As an innovator, I am always thinking about ‘what’s next?’ Indoor cacti and succulents have been experiencing a boom over the last few years, but when that interest fades, what type of plant will be the next to trend?
With low maintenance gardens in mind, there’s a new buzz word and it’s ‘xeric landscaping’, which is basically gardening in very dry conditions.
Its music to our ears in the UK, as our weather can be so variable we don’t always know when the next supply of rainfall will fall. Furthermore, growing in containers can be a bind, and if you’ve got a penchant for weekend trip away, you’ll soon find those watering duties get skipped.. And, the best bit, it includes those succulent plants we know and love!
However, this xeric landscaping concept isn’t just for the UK, it isn’t just for Europe, this ‘dry gardening’ concept can benefit those growing in every climate! Our Plant of the Month Aloe ‘Safari Sunrise’ is a new introduction with a truly worldwide appeal.
How was this plant created?
If you’re an avid reader of the Plant of the Month articles (click HERE
for all the back issues!), then you’ll recognise the developer Andy de Wet. Based in South Africa, Andy is an expert in xeric landscaping and the best plants for it, already having a hand in breeding Agapanthus ‘Twister’, which sells in big numbers in many regions.
A labour of love, Andy began breeding Aloe back in 1973, that’s more than 40 years ago. I’m not even that old. But his dedication to a brand new plant category has been justly rewarded with the introduction of the effervescent ‘Safari Sunrise’ and it’s siblings!
A plant of modern times, ‘Safari Sunrise’ has been reared through multi-parenting, with no less than 6 parents contributing towards it’s genetic pool. Andy was selecting for the beauty of the flowers. Sure, Aloe already had the drought tolerant qualities, but it’s the flowers he wanted to make more showy. And, boy, he did that alright!
What’s different about this plant?
You’ll probably recognise the name (or the plant) Aloe vera, a relatively straight-forward houseplant whose main reason for failure is over-watering. Usually grown as an indoor plant, it’s hard to imagine it being used outdoors in landscaping. However, the ‘Safari Series’ is actually an outdoor Aloe and has been bred as an outdoor landscaping or patio plant, and it’s hardy down to -6C for short periods, so will stay outside overwinter with some protection.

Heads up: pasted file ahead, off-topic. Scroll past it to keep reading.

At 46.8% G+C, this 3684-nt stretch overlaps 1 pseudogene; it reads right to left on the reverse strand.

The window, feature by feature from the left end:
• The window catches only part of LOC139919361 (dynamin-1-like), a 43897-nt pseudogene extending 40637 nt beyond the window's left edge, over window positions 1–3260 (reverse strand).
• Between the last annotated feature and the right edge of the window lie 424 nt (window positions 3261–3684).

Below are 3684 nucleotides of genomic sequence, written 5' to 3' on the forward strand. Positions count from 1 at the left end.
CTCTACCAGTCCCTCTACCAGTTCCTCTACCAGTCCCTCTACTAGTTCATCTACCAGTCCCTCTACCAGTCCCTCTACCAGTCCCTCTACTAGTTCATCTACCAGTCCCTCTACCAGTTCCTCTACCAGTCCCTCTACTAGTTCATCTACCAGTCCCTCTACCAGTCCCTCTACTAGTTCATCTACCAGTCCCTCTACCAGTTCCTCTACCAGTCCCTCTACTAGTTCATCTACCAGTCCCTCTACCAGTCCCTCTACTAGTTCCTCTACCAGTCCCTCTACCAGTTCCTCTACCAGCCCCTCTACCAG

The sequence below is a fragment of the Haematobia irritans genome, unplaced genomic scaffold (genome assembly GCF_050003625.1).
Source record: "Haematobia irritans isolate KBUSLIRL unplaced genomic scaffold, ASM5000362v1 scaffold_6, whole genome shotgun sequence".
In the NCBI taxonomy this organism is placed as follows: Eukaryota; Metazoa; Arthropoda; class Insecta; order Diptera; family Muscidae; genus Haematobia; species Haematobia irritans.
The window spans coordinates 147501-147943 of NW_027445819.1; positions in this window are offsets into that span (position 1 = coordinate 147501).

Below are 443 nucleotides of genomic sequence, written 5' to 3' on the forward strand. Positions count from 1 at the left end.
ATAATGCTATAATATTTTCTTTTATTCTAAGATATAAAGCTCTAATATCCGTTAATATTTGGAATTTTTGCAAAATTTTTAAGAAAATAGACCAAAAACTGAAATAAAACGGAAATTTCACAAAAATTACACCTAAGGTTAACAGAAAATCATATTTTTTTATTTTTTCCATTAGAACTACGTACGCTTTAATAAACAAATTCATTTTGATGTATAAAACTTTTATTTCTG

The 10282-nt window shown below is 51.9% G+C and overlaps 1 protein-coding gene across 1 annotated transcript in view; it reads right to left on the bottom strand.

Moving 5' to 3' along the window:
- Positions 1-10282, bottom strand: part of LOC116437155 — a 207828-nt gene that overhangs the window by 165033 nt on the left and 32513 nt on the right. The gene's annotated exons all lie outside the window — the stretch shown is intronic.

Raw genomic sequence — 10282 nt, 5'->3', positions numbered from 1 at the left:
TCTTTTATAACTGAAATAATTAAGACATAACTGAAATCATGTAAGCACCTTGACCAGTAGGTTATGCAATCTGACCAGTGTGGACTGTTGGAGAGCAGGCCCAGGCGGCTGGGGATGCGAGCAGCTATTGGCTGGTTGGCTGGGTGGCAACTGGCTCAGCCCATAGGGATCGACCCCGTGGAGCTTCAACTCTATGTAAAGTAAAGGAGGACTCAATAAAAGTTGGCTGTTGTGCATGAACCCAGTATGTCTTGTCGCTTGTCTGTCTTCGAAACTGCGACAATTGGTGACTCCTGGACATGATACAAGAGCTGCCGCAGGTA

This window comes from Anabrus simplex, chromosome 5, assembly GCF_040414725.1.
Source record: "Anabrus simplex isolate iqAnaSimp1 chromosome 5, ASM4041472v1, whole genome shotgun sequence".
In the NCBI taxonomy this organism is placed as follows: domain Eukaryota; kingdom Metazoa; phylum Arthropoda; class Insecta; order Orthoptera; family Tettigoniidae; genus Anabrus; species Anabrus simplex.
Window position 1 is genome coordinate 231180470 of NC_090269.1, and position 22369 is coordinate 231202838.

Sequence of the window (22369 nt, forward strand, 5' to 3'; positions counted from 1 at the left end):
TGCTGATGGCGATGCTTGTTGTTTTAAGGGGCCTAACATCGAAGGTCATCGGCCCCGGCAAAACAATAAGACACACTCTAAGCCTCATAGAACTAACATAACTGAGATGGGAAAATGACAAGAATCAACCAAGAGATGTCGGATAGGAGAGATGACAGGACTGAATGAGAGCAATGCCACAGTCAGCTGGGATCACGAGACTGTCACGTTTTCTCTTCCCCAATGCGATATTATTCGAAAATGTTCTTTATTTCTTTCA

Rosette-forming, succulent plants have evolved to store water, and Andy has been busy selecting for the most showy flowering, with flowers not unlike Kniphofia (The Red Hot Poker flower) but a trifle more exotic!
Where can you plant Aloe ‘Safari Sunrise’?
This is where things get rather fun! Chunky plants fill a cubic foot in the border, and could be considered for landscaping in a range of different climates. Staying evergreen in the southern hemisphere, but perhaps appreciate a fleece cover in the north. Aloe ‘Safari Sunrise’ also makes a striking pot plant for the summer patio or balcony, or in the conservatory or summer house, with foliage being showy all summer and blooms coming later and into autumn.
As a poster boy for xeric landscaping, remember your Aloe has very low water requirements, which makes it extremely forgiving for beginners!
“My best advice is ‘make sure you forget to water it often’!”
Aloe appreciate a well-drained soil too, and won’t need much fertilisation, just an occasional boost which will provide more flowers. Think about planting an outdoor succulent border, mixing into the rockery or even shocking the neighbours by mixing it in with traditional cottage garden plant. Oh go on, I dare you.
Where can you buy this plant?
Plants are available in garden centres worldwide, or by mail order from the US here.
This plant is still in trials for UK purchasing.
How to grow Aloe ‘Safari Sunrise’:
Flowering time: Late summer onwards
Location: Borders, patio pots, houseplant
Soil: Any dry, well-drained soil
Light: Full sun
Hardy: Survives down to around -5C for short periods in Europe, but would recommend protection (USDA Zone 9-11)
Care: Just take off dying leaves at the base every now and then
Size: 30cm (12”) high x 25cm (10”) in spread
Plant of the Month is sponsored by Concept Plants, a company based in the USA who handle the introduction of new plants into the US marketplace.
It can actually be quite easy to spot new plants, as nature often does the breeding work for you! Natural variation is referred to as a ‘sport’, or you may find a new hybrid has appeared in your garden by itself. To hunt down these new plants, it’s all about noticing differences. Make sure you take time out to get to know the plants in your garden, and if any seem different to the norm, let me know!
Michael has been involved with gardening and plants since he was just five years old. He is a self-professed Plant Geek, and was listed in the Sunday Times top 20 most influential people in the gardening world, thanks to his plant hunter role at Thompson & Morgan.
Michael was responsible for new plant introductions such as the Egg and Chips plant and the FuchsiaBerry and keeps busy travelling the world in search of new plants as well as lecturing worldwide, including stints in Japan. He is very active on social media – so why not give him a follow at @mr_plantgeek or Facebook.